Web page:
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Fluorescence bursts show how and why sensitive plant Mimosa pudica moves its leaves rapidly

Saitama, Japan: Plants lack the nerves and muscles that allow animals to move quickly. Mimosa pudica, commonly referred to as the touch-me-not, shame, or sensitive plant, moves its leaves by immediately flexing the motor organ “pulvinus” in response to touch and wound. This spectacular leaf movement has been studied since the era of Charles Darwin. However, the long-distance signaling molecules that trigger the rapid leaf movements and the physiological role of this movement remain unexplored.

The team, led by Professor Masatsugu Toyota (Saitama University, Japan), revealed which signals in Mimosa pudica travel long distances and trigger fast movements, and why mimosa pudica moves its leaves instantly.

The research will be published in Nature Communications on November 14. Takuma Hagihara led the work as a graduate student in Toyota’s lab, collaborating with researchers from Hasebe’s lab at the National Institute for Basic Biology, Japan.

“To clarify the long-range signals and physiological functions of rapid leaf movements, we created transgenic ‘fluorescent’ and ‘immobile’ Mimosa pudica,” says Toyota. The videos show that fluorescence bursts propagate rapidly through the leaves and trigger leaf movements (videos #1 and #2). The fluorescent light tracks cytosolic calcium in real time.

“Mimosa pudica closes its leaves just 0.1 seconds after arrival of the ca2+ Signals in the motor organ pulvini,” adds Toyota (video #3).

Previous studies have shown that electrical signals such as an action potential are crucial for the rapid leaf movements in Mimosa Pudica.

“We have developed a simultaneous recording system for cytosolic Ca2+ and electrical signals to uncover the spatio-temporal relationship between these signals,” says Toyota. When twisting the leaf, the ca2+ and electrical signals propagated systematically at similar speeds and passed through the recording site at a similar time (video #4). Therefore, the Fern-Ca2+ and electrical signals have been spatiotemporally coupled in Mimosa pudica.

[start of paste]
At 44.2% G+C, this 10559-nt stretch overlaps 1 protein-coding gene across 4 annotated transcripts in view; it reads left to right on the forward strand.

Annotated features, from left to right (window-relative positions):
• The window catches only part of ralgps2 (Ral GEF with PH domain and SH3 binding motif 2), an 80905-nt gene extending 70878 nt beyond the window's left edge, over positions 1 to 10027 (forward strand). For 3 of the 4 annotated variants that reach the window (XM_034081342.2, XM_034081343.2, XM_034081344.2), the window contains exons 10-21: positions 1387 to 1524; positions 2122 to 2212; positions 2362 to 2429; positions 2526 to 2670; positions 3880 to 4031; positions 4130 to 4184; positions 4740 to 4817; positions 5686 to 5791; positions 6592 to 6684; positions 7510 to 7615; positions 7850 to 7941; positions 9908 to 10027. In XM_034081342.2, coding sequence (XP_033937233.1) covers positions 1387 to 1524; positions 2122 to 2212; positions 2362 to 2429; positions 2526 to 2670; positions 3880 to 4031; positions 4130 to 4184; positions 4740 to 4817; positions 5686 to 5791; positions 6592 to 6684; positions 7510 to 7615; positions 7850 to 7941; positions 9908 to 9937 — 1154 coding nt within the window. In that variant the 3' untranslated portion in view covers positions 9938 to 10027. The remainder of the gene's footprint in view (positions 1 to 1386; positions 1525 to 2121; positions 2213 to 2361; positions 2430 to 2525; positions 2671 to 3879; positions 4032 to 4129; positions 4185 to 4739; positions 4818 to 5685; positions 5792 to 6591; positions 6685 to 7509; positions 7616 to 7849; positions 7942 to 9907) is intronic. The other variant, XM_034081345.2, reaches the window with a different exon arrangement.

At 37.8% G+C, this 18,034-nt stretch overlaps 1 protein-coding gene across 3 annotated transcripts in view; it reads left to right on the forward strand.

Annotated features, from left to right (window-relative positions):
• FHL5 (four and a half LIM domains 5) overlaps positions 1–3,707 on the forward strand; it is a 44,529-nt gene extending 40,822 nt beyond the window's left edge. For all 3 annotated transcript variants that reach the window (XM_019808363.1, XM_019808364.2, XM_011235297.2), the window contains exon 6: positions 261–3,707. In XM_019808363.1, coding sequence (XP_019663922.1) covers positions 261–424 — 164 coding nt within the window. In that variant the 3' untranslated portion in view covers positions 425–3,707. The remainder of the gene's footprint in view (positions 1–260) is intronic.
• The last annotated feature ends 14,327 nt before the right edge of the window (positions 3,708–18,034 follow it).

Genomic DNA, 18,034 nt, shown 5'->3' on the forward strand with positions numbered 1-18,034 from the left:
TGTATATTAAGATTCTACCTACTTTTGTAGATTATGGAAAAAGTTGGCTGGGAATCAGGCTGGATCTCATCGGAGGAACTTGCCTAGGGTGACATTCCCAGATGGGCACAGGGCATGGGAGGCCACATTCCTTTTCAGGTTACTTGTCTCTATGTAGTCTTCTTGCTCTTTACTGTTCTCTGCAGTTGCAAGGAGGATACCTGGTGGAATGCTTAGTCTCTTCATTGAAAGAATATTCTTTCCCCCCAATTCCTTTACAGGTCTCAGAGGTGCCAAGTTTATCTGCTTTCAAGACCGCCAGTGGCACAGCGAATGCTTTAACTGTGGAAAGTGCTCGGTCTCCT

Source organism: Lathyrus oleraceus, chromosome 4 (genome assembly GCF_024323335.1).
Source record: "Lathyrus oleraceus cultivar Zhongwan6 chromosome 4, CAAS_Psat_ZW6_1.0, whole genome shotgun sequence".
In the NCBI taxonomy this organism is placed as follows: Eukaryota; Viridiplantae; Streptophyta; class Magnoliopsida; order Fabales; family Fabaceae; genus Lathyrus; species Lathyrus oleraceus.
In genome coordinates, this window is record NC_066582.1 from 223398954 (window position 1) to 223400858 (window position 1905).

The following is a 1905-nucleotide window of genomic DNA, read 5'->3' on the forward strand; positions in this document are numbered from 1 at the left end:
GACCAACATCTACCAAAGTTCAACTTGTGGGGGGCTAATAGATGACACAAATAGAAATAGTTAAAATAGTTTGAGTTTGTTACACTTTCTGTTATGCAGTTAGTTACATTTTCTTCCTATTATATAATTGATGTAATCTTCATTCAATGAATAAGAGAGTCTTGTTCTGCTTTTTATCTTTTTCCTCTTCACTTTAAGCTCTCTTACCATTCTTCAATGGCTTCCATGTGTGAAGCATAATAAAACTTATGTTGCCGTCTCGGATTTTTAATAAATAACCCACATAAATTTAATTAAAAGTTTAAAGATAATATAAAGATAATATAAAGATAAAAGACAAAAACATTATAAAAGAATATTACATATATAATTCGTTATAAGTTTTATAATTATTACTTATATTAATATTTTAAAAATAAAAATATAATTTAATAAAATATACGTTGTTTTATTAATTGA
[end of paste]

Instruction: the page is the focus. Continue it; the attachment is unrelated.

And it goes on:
The pre-treatment of Mimosa Pudica leaves with the Ca2+ Channel Inhibitors, The3+ and verapamil, and the ca2+ Cheating agent, EGTA, blocked both Ca2+/electrical signals and the leaf movements in response to the wound. These data support the idea that ca2+ acts as a long-distance signaling molecule that triggers rapid leaf movements in Mimosa pudica.

“Mimosa pudica is one of the most famous plants because of its spectacular movements,” says Toyota. “Although there are many hypotheses about the physiological functions of the rapid leaf movements, it is not scientifically understood why Mimosa pudica moves its leaves.”

Using the CRISPR/Cas9 genome editing technique, Toyota’s team of scientists created an “immotile” elp1b mutant that lacked the motor organ pulvini. They compared wild-type motile Mimosa pudica to genetically and pharmacologically immotile Mimosa pudica and discovered that herbivorous insects such as grasshoppers consumed these immotile leaves more than wild-type leaves.

They also visualized the ca2+ Signals, leaf movements and behavior of a grasshopper on the leaf under the microscope. When the locust fed, the leaflets moved sequentially parallel to the propagation of the Ca2+ signals and then the locust stopped feeding and moved away (videos #5 and #6).

“We finally got evidence that rapid motion based on the spread of Ca2+ and electrical signals protect mimosa pudica from insect attacks,” says Toyota. “Plants possess various communication systems that are not normally visible; Seeing is believing,” he adds.

/Public release. This material from the original organization/author(s) may be post-date in nature and may be edited for clarity, style and length. The views and opinions expressed are those of the author(s).

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